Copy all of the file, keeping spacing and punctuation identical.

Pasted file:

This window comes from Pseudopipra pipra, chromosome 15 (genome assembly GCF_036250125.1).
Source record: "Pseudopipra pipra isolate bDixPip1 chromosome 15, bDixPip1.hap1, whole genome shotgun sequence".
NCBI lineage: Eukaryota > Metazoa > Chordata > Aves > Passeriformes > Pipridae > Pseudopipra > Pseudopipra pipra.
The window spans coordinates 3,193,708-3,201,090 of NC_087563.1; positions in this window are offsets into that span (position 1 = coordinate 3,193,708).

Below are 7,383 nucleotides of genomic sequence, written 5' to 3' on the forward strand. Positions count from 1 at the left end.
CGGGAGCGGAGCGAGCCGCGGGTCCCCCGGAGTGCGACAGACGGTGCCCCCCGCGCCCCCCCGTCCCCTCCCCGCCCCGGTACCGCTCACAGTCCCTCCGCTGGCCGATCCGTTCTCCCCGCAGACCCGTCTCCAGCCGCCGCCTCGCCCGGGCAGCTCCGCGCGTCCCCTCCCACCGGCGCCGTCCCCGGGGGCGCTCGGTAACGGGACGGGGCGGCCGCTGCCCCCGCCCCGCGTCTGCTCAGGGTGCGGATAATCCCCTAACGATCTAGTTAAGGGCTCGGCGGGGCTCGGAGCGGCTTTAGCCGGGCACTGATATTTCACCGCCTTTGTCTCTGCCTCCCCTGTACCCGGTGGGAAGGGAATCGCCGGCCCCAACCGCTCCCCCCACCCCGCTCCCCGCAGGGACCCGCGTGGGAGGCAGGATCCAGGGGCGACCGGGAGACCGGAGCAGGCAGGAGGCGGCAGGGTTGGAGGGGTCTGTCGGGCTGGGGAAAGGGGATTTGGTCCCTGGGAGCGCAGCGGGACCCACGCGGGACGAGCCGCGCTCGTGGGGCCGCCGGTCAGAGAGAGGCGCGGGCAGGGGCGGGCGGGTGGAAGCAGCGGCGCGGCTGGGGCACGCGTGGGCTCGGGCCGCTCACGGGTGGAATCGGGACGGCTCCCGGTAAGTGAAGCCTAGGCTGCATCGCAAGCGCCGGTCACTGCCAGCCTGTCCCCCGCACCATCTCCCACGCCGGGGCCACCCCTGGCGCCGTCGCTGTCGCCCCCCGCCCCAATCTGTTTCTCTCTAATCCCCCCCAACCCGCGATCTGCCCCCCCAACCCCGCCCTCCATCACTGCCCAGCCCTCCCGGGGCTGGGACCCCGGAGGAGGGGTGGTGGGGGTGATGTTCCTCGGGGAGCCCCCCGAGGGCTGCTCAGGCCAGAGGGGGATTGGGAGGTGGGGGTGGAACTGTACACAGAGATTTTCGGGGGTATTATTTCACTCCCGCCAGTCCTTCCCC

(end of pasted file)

This window comes from Pseudopipra pipra, chromosome 15 (genome assembly GCF_036250125.1).
Source record: "Pseudopipra pipra isolate bDixPip1 chromosome 15, bDixPip1.hap1, whole genome shotgun sequence".
NCBI lineage: Eukaryota > Metazoa > Chordata > Aves > Passeriformes > Pipridae > Pseudopipra > Pseudopipra pipra.
The window spans coordinates 3,193,708-3,201,090 of NC_087563.1; positions in this window are offsets into that span (position 1 = coordinate 3,193,708).

Below are 7,383 nucleotides of genomic sequence, written 5' to 3' on the forward strand. Positions count from 1 at the left end.
CGGGAGCGGAGCGAGCCGCGGGTCCCCCGGAGTGCGACAGACGGTGCCCCCCGCGCCCCCCCGTCCCCTCCCCGCCCCGGTACCGCTCACAGTCCCTCCGCTGGCCGATCCGTTCTCCCCGCAGACCCGTCTCCAGCCGCCGCCTCGCCCGGGCAGCTCCGCGCGTCCCCTCCCACCGGCGCCGTCCCCGGGGGCGCTCGGTAACGGGACGGGGCGGCCGCTGCCCCCGCCCCGCGTCTGCTCAGGGTGCGGATAATCCCCTAACGATCTAGTTAAGGGCTCGGCGGGGCTCGGAGCGGCTTTAGCCGGGCACTGATATTTCACCGCCTTTGTCTCTGCCTCCCCTGTACCCGGTGGGAAGGGAATCGCCGGCCCCAACCGCTCCCCCCACCCCGCTCCCCGCAGGGACCCGCGTGGGAGGCAGGATCCAGGGGCGACCGGGAGACCGGAGCAGGCAGGAGGCGGCAGGGTTGGAGGGGTCTGTCGGGCTGGGGAAAGGGGATTTGGTCCCTGGGAGCGCAGCGGGACCCACGCGGGACGAGCCGCGCTCGTGGGGCCGCCGGTCAGAGAGAGGCGCGGGCAGGGGCGGGCGGGTGGAAGCAGCGGCGCGGCTGGGGCACGCGTGGGCTCGGGCCGCTCACGGGTGGAATCGGGACGGCTCCCGGTAAGTGAAGCCTAGGCTGCATCGCAAGCGCCGGTCACTGCCAGCCTGTCCCCCGCACCATCTCCCACGCCGGGGCCACCCCTGGCGCCGTCGCTGTCGCCCCCCGCCCCAATCTGTTTCTCTCTAATCCCCCCCAACCCGCGATCTGCCCCCCCAACCCCGCCCTCCATCACTGCCCAGCCCTCCCGGGGCTGGGACCCCGGAGGAGGGGTGGTGGGGGTGATGTTCCTCGGGGAGCCCCCCGAGGGCTGCTCAGGCCAGAGGGGGATTGGGAGGTGGGGGTGGAACTGTACACAGAGATTTTCGGGGGTATTATTTCACTCCCGCCAGTCCTTCCCC